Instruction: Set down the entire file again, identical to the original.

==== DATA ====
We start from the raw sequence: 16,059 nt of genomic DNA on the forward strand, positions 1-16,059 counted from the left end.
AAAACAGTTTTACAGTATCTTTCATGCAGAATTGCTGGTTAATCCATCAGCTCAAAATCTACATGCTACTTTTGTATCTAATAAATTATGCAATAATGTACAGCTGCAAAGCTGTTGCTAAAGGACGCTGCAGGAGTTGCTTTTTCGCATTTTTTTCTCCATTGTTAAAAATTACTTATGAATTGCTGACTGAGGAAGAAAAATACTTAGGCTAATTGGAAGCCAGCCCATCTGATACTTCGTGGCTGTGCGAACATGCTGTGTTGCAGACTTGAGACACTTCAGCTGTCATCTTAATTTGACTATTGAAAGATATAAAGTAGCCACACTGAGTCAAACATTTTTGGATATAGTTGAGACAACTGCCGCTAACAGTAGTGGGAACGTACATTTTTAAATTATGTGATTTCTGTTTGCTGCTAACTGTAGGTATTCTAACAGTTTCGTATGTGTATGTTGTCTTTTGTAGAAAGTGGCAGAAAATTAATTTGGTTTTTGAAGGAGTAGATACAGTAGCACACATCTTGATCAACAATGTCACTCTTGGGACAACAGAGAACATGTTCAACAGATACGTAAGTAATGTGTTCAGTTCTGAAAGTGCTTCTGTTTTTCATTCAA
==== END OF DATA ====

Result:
We start from the raw sequence: 16,059 nt of genomic DNA on the forward strand, positions 1-16,059 counted from the left end.
AAAACAGTTTTACAGTATCTTTCATGCAGAATTGCTGGTTAATCCATCAGCTCAAAATCTACATGCTACTTTTGTATCTAATAAATTATGCAATAATGTACAGCTGCAAAGCTGTTGCTAAAGGACGCTGCAGGAGTTGCTTTTTCGCATTTTTTTCTCCATTGTTAAAAATTACTTATGAATTGCTGACTGAGGAAGAAAAATACTTAGGCTAATTGGAAGCCAGCCCATCTGATACTTCGTGGCTGTGCGAACATGCTGTGTTGCAGACTTGAGACACTTCAGCTGTCATCTTAATTTGACTATTGAAAGATATAAAGTAGCCACACTGAGTCAAACATTTTTGGATATAGTTGAGACAACTGCCGCTAACAGTAGTGGGAACGTACATTTTTAAATTATGTGATTTCTGTTTGCTGCTAACTGTAGGTATTCTAACAGTTTCGTATGTGTATGTTGTCTTTTGTAGAAAGTGGCAGAAAATTAATTTGGTTTTTGAAGGAGTAGATACAGTAGCACACATCTTGATCAACAATGTCACTCTTGGGACAACAGAGAACATGTTCAACAGATACGTAAGTAATGTGTTCAGTTCTGAAAGTGCTTCTGTTTTTCATTCAA